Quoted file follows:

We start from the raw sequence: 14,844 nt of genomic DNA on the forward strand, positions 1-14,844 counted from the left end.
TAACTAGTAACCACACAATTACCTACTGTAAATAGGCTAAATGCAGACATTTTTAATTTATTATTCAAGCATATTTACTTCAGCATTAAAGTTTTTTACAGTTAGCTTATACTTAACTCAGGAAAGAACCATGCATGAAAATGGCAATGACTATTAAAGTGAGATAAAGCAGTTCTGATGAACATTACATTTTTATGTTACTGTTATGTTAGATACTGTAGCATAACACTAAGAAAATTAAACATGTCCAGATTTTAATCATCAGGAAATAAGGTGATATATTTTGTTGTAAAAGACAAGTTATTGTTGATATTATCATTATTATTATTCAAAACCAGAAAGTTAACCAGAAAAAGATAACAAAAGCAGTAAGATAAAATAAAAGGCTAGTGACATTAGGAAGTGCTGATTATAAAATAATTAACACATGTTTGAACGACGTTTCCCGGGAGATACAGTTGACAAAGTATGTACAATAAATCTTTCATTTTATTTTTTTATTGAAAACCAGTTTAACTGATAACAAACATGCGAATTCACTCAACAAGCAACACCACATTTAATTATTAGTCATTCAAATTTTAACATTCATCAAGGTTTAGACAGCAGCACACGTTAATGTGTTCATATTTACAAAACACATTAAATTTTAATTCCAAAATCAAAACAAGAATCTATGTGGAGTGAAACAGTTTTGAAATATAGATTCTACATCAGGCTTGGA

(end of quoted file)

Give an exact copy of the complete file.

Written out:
We start from the raw sequence: 14,844 nt of genomic DNA on the forward strand, positions 1-14,844 counted from the left end.
TAACTAGTAACCACACAATTACCTACTGTAAATAGGCTAAATGCAGACATTTTTAATTTATTATTCAAGCATATTTACTTCAGCATTAAAGTTTTTTACAGTTAGCTTATACTTAACTCAGGAAAGAACCATGCATGAAAATGGCAATGACTATTAAAGTGAGATAAAGCAGTTCTGATGAACATTACATTTTTATGTTACTGTTATGTTAGATACTGTAGCATAACACTAAGAAAATTAAACATGTCCAGATTTTAATCATCAGGAAATAAGGTGATATATTTTGTTGTAAAAGACAAGTTATTGTTGATATTATCATTATTATTATTCAAAACCAGAAAGTTAACCAGAAAAAGATAACAAAAGCAGTAAGATAAAATAAAAGGCTAGTGACATTAGGAAGTGCTGATTATAAAATAATTAACACATGTTTGAACGACGTTTCCCGGGAGATACAGTTGACAAAGTATGTACAATAAATCTTTCATTTTATTTTTTTATTGAAAACCAGTTTAACTGATAACAAACATGCGAATTCACTCAACAAGCAACACCACATTTAATTATTAGTCATTCAAATTTTAACATTCATCAAGGTTTAGACAGCAGCACACGTTAATGTGTTCATATTTACAAAACACATTAAATTTTAATTCCAAAATCAAAACAAGAATCTATGTGGAGTGAAACAGTTTTGAAATATAGATTCTACATCAGGCTTGGA